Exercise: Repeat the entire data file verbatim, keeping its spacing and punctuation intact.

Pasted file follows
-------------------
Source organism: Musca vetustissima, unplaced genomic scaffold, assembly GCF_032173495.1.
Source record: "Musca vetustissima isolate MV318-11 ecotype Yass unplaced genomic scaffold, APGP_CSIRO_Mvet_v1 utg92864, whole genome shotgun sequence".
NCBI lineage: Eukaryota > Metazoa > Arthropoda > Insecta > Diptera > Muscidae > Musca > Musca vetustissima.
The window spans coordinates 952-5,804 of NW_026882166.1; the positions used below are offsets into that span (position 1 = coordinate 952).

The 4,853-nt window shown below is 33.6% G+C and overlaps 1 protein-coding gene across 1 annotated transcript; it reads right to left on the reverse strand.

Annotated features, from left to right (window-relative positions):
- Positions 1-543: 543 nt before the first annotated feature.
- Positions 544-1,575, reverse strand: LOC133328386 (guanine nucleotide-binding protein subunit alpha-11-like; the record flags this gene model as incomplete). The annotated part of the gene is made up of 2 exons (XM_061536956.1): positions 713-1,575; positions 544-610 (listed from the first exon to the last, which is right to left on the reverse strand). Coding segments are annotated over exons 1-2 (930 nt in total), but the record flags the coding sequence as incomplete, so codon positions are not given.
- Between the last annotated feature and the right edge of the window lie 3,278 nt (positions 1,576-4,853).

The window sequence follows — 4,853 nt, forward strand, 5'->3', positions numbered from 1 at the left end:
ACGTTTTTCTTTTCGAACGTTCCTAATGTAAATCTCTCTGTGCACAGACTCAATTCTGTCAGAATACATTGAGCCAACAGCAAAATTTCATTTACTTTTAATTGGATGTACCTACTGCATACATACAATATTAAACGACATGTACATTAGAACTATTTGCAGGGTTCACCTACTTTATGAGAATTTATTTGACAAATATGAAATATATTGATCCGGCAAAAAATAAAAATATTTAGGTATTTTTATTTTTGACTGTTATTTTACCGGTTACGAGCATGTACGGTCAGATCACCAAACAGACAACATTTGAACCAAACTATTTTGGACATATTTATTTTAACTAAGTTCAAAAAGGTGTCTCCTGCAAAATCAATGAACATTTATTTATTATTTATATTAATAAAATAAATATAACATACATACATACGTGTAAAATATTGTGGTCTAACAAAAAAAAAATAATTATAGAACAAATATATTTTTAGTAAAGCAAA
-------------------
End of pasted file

Source organism: Musca vetustissima, unplaced genomic scaffold, assembly GCF_032173495.1.
Source record: "Musca vetustissima isolate MV318-11 ecotype Yass unplaced genomic scaffold, APGP_CSIRO_Mvet_v1 utg92864, whole genome shotgun sequence".
NCBI lineage: Eukaryota > Metazoa > Arthropoda > Insecta > Diptera > Muscidae > Musca > Musca vetustissima.
The window spans coordinates 952-5,804 of NW_026882166.1; the positions used below are offsets into that span (position 1 = coordinate 952).

The 4,853-nt window shown below is 33.6% G+C and overlaps 1 protein-coding gene across 1 annotated transcript; it reads right to left on the reverse strand.

Annotated features, from left to right (window-relative positions):
- Positions 1-543: 543 nt before the first annotated feature.
- Positions 544-1,575, reverse strand: LOC133328386 (guanine nucleotide-binding protein subunit alpha-11-like; the record flags this gene model as incomplete). The annotated part of the gene is made up of 2 exons (XM_061536956.1): positions 713-1,575; positions 544-610 (listed from the first exon to the last, which is right to left on the reverse strand). Coding segments are annotated over exons 1-2 (930 nt in total), but the record flags the coding sequence as incomplete, so codon positions are not given.
- Between the last annotated feature and the right edge of the window lie 3,278 nt (positions 1,576-4,853).

The window sequence follows — 4,853 nt, forward strand, 5'->3', positions numbered from 1 at the left end:
ACGTTTTTCTTTTCGAACGTTCCTAATGTAAATCTCTCTGTGCACAGACTCAATTCTGTCAGAATACATTGAGCCAACAGCAAAATTTCATTTACTTTTAATTGGATGTACCTACTGCATACATACAATATTAAACGACATGTACATTAGAACTATTTGCAGGGTTCACCTACTTTATGAGAATTTATTTGACAAATATGAAATATATTGATCCGGCAAAAAATAAAAATATTTAGGTATTTTTATTTTTGACTGTTATTTTACCGGTTACGAGCATGTACGGTCAGATCACCAAACAGACAACATTTGAACCAAACTATTTTGGACATATTTATTTTAACTAAGTTCAAAAAGGTGTCTCCTGCAAAATCAATGAACATTTATTTATTATTTATATTAATAAAATAAATATAACATACATACATACGTGTAAAATATTGTGGTCTAACAAAAAAAAAATAATTATAGAACAAATATATTTTTAGTAAAGCAAA